|Publication number||US4701125 A|
|Application number||US 06/158,418|
|Publication date||Oct 20, 1987|
|Filing date||Jun 10, 1980|
|Priority date||Jun 10, 1980|
|Publication number||06158418, 158418, US 4701125 A, US 4701125A, US-A-4701125, US4701125 A, US4701125A|
|Inventors||Judith F. Kitchens, Carl H. Culp, Sr., Raymond G. Hyde, Shirley G. Brownlee|
|Original Assignee||The United States Of America As Represented By The Secretary Of The Air Force|
|Export Citation||BiBTeX, EndNote, RefMan|
|Patent Citations (7), Referenced by (2), Classifications (16), Legal Events (1)|
|External Links: USPTO, USPTO Assignment, Espacenet|
The invention described herein may be manufactured and used by or for the Government for governmental purposes without the payment of any royalty thereon.
This invention relates to the destruction of microform materials, especially those of a confidential or classified nature. More particularly, this invention concerns itself with a thermal technique for effecting the rapid destruction of microform materials.
The storage, retrieval and distribution of information of a technical nature has become a problem of great importance in light of the many advances made in virtually all areas of science and technology. One system which has found wide acceptance, involves the use of low cost, high quality microforms such as microfilms, microfiche, aperture cards or roll and cartridge film. The use of microforms allows high quality information to be maintained in a minimal amount of space at various locations, thus maximizing the potential use of the information by scientists and technologists. Also, the ready availability of information and its easy retrieval has great military potential, since it materially assists in the mobilization and operation of tactical units especially at the field operational level. However, military type information is often of a confidential nature. Therefore, a method for its rapid destruction must be provided in order to avoid a possibile compromises within a hostile environment.
As a consequence, a number of approaches have been suggested for accomplishing the rapid destruction of microforms. One effective method involves destruction by burning and is referred to as the pyrolytic method. Theoretically, this method should result in the complete destruction of the microform. Unfortunately, pieces of film can sometimes be recovered from the ash. Another method involves mechanical destruction with shredders or pulverizers. This method, however, requires the use of large pieces of equipment that require constant attention and maintenance and are not easily adaptable for use in aircraft or mobile vans due to the problems associated with their size.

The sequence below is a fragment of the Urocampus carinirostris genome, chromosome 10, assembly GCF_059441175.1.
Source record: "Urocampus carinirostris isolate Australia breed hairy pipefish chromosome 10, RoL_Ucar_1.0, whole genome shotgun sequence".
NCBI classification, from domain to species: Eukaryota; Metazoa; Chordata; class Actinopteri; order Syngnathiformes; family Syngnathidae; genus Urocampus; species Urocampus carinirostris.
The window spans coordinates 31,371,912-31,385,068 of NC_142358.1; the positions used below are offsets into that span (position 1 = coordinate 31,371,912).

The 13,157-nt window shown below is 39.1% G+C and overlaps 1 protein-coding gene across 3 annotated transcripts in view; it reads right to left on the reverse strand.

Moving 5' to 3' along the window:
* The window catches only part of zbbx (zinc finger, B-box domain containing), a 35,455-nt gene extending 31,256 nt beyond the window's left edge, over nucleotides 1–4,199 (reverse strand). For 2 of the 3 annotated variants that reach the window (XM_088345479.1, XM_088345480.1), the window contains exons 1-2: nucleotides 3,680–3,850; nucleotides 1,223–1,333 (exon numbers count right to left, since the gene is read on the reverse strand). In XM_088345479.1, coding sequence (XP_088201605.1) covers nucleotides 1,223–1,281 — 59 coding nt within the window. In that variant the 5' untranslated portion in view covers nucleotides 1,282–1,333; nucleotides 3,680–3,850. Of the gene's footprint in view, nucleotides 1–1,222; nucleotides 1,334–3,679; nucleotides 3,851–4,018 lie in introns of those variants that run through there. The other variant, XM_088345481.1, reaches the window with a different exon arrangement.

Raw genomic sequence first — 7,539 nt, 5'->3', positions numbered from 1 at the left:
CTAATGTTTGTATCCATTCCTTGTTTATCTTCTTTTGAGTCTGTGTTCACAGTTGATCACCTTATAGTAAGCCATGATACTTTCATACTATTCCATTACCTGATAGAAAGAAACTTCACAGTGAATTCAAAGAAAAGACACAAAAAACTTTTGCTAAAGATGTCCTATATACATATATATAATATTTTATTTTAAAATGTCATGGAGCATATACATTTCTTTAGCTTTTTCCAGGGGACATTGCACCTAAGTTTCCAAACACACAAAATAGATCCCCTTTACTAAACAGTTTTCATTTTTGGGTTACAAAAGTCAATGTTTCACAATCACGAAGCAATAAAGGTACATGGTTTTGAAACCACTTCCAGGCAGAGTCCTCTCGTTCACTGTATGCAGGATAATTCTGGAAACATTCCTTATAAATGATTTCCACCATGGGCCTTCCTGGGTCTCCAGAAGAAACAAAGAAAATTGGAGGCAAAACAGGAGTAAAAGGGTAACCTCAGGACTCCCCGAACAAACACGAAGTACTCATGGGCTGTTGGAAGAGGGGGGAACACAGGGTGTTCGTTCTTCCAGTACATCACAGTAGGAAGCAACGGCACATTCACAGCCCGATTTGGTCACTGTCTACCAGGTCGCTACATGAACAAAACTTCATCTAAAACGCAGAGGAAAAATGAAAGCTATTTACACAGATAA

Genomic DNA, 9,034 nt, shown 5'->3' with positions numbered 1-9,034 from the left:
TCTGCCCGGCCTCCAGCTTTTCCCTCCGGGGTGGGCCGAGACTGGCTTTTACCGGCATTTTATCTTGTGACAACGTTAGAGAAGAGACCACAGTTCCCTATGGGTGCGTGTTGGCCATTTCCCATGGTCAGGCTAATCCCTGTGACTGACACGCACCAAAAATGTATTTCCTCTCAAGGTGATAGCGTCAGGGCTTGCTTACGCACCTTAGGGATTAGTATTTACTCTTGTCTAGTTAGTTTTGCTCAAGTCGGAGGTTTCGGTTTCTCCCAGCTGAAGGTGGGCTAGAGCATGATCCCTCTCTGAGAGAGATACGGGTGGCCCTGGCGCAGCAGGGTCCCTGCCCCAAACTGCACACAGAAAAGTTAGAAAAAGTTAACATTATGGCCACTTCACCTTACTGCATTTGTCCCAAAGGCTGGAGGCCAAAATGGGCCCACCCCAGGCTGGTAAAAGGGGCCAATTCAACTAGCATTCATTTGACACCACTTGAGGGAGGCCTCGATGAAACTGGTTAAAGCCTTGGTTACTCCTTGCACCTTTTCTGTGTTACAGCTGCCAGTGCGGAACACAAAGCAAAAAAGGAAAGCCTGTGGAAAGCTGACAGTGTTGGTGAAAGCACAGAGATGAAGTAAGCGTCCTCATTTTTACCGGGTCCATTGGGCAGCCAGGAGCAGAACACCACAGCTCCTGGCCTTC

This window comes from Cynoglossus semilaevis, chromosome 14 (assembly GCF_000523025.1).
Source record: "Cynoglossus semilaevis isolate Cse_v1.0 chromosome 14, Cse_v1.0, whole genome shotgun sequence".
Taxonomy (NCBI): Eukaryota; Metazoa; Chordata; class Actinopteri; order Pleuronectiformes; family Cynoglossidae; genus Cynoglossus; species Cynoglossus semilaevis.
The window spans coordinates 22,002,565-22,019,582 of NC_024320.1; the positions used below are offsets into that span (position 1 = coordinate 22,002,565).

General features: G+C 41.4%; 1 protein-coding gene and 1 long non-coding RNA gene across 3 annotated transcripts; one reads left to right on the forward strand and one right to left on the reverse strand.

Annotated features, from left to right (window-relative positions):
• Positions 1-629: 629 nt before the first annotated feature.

The chemical destruction of microforms, such as stripping, is still another method. When utilized however, strict health, safety and environmental guidelines must be adhered to. Also, in the chemical stripping of films, the machines used to accomplish the stripping are large and cumbersome. Furthermore, not all chemical systems are useful for destroying the various types of film supports and emulsions used in fabricating the microform material since the specific chemcial relied upon is often selective in nature and only destroys a specific type of film.
The methods of destruction referred to above and presently in use have not provided a solution to the problem of rapidly destroying the classified microforms used by military planners, especially at the field operational level where time and space allocations are at a minimum. With the present invention, however, a thermal method has been found that provides for the destruction of the various types of microforms in a rapid and efficient manner. Destruction of the microforms is accomplished by using a silicon oil heated to 250° C. to effect the destruction of the film. The silicone oil is preferably placed in a one-drawer field safe although any suitable container could be used. Destruction of the various types of microform products is accomplished effeciently and economically in five minutes or less. All evolved gases are scrubbed before discharge into the environment.